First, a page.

Being a Christian on a stage, you will, at some point, face the same quandary: just because you have a louder voice, you become a figurehead, whether you like it or not. A standard-bearer. Some bands just go with it and take on the persona, hiding their flaws from the limelight. Other bands are reactionary, internalizing personality criticisms into a cynical mindset that often drives the band members deeper into bitterness and regret.
Demon Hunter pave a third way, a way of honest transparency. In the pages of this very magazine, vocalist Ryan Clark has explained he’s done being put on a pedestal, and you hear it right from the first song (“Death”) on the Solid State heavyweights’ seventh studio album, Extremist: “Just who do you think I am? I am death.” And with that impassioned, angry plea, the tone is set for the rest of the album.
Demon Hunter have never shown a lack of anger or darkness, but on Extremist, we see a more introspective, emotional humanity, absent in their past albums, and it works. Just a quick look down the track list, song titles like “What I’m Not,” “I Will Fail You,” and “Beyond Me” make it clear that Demon Hunter, as a band, are humans first, a Christian band second. It’s refreshing to hear, and if they are sincere, shows a marked change in the way a heavy faith-based band can present themselves.
Musically, Extremist sounds more refined, layered and complex than any Demon Hunter album to date. It sounds like a band hitting their songwriting prime — every detail is accounted for, building the bigger picture: good songs. Although every Demon Hunter album is diverse, the different genres and sounds seem to feel more intertwined than on past albums. From the first song, “Death,” (which is now possibly the heaviest Demon Hunter song), to the Killswitch Engage-inspired “One Last Song” to the thrash-leanings of “Cross to Bear,” there is truly something for everyone on Extremist.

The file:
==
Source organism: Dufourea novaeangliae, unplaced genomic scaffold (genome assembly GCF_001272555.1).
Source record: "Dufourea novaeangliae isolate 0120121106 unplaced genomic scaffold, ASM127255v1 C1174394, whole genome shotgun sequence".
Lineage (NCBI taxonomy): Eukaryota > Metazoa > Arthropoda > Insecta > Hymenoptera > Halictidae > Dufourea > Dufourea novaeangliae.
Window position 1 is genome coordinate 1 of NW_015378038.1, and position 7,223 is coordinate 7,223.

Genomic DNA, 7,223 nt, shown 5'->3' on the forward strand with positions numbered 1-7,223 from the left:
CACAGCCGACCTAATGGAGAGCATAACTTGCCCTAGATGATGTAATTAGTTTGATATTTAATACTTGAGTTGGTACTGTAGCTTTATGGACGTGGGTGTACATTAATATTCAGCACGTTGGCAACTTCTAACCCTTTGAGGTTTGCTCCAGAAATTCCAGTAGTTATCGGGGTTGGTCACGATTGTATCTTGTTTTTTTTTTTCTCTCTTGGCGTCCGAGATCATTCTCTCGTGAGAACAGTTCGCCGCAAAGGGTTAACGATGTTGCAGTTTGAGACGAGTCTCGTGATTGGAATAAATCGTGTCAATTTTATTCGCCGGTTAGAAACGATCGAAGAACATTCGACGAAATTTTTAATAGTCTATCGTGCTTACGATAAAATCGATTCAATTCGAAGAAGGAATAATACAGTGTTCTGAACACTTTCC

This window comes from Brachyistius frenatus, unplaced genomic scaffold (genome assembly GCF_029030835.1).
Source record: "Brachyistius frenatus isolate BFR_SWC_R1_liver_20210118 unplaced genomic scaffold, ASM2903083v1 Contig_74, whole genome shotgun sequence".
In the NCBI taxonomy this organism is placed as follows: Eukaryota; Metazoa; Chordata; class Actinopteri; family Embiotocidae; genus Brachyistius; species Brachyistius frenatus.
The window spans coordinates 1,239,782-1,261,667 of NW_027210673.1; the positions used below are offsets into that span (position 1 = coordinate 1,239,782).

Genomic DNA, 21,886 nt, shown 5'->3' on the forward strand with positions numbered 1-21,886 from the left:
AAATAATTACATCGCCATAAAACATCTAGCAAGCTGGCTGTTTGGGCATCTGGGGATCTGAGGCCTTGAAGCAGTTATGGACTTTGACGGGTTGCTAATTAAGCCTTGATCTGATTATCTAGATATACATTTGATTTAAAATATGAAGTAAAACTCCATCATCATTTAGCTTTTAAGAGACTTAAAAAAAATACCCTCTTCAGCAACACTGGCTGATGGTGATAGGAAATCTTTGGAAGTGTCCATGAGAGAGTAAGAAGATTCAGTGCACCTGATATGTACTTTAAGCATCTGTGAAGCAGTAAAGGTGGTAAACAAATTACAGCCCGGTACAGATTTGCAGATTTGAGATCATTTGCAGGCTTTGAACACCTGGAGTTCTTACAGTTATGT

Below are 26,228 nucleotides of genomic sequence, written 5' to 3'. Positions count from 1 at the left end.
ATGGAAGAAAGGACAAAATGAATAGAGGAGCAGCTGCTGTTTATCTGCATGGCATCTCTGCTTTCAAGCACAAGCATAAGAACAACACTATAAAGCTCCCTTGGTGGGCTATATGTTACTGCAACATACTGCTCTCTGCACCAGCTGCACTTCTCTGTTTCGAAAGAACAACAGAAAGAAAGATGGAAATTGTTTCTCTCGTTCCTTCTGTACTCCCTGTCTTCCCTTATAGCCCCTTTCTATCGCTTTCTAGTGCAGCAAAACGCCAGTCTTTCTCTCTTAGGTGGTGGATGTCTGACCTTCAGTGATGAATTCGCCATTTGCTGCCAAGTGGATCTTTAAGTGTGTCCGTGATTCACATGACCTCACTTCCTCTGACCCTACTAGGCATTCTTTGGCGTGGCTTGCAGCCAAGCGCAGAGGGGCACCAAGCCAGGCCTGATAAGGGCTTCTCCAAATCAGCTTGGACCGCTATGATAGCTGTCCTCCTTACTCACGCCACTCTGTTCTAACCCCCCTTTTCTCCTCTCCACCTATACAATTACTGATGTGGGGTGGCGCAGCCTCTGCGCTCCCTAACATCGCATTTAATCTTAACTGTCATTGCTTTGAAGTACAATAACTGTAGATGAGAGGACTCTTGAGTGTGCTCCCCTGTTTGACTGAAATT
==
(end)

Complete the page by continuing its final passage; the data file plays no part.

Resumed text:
Demon Hunter nails the heavy songs: “Cross To Bear” is unrelenting, with vicious staccato chugging in the verses and a sludge riff at the end that makes you want to punch holes in the walls. “One Last Song” has a single-note breakdown at the end, just made to get a whole crowd jumping. Not a band to break their own formula, “I Will Fail You” continues the tradition of having a slower power-ballad of sorts four or five songs in. (Although, I have to say it doesn’t have the same magic as past songs have done for their respective albums, like “My Heartstrings Come Undone” or “Carry Me Down.”) It’s the slower, more melodic songs that are Extremist’s flaw. They feel forced and unnatural.
The one exception is “Hell Don’t Need Me,” which features a solo from guitarist Patrick Judge that channels Alice In Chains so perfectly, you’d think Jerry Cantrell was playing. The last song, “The Heart of a Graveyard,” is the only real dud on the album; it sounds like an afterthought, written to be a radio single and nothing else — and I think the album would have been better off without it.
As you’d expect from any Aaron Sprinkle-produced Demon Hunter album, Extremist sounds perfect — maybe too perfect. Drummer Yogi Watts and bassist Jon Dunn’s rhythm section rumbles. Patrick Judge and Jeremiah Scott sound gigantic while clear enough to hear each hammer-on and pull-off.
Ryan Clark’s vocals are brutal as always when they need to be, and he’s really grown as a melodic vocalist over the years. Some of the songs seem a little too low for his range; he seems to struggle slightly in the lower registers of songs, like “Gasoline.” During the chorus of both “What I’m Not” and “I Will Fail You,” the auto-tuned vocal harmonies become a little to evident, making him sound robotic. Some of the big-production layers get to be a little much; with the heavier, angrier nature of the album, some of the songs are dying for a simpler, stripped-down sound.
Succinct, deliberate and focused, Extremist is Demon Hunter’s best album since 2005’s The Triptych. Fans of Demon Hunter will love this album, but with their new outlook on humility, honesty and transparency paired with a more mature, intricate sound, Extremist is poised to be an album that marks a turning point in Demon Hunter’s career. Maybe they will be taken more seriously outside of the Christian, heavy-music bubble, and I think the heavy music world will be better for it.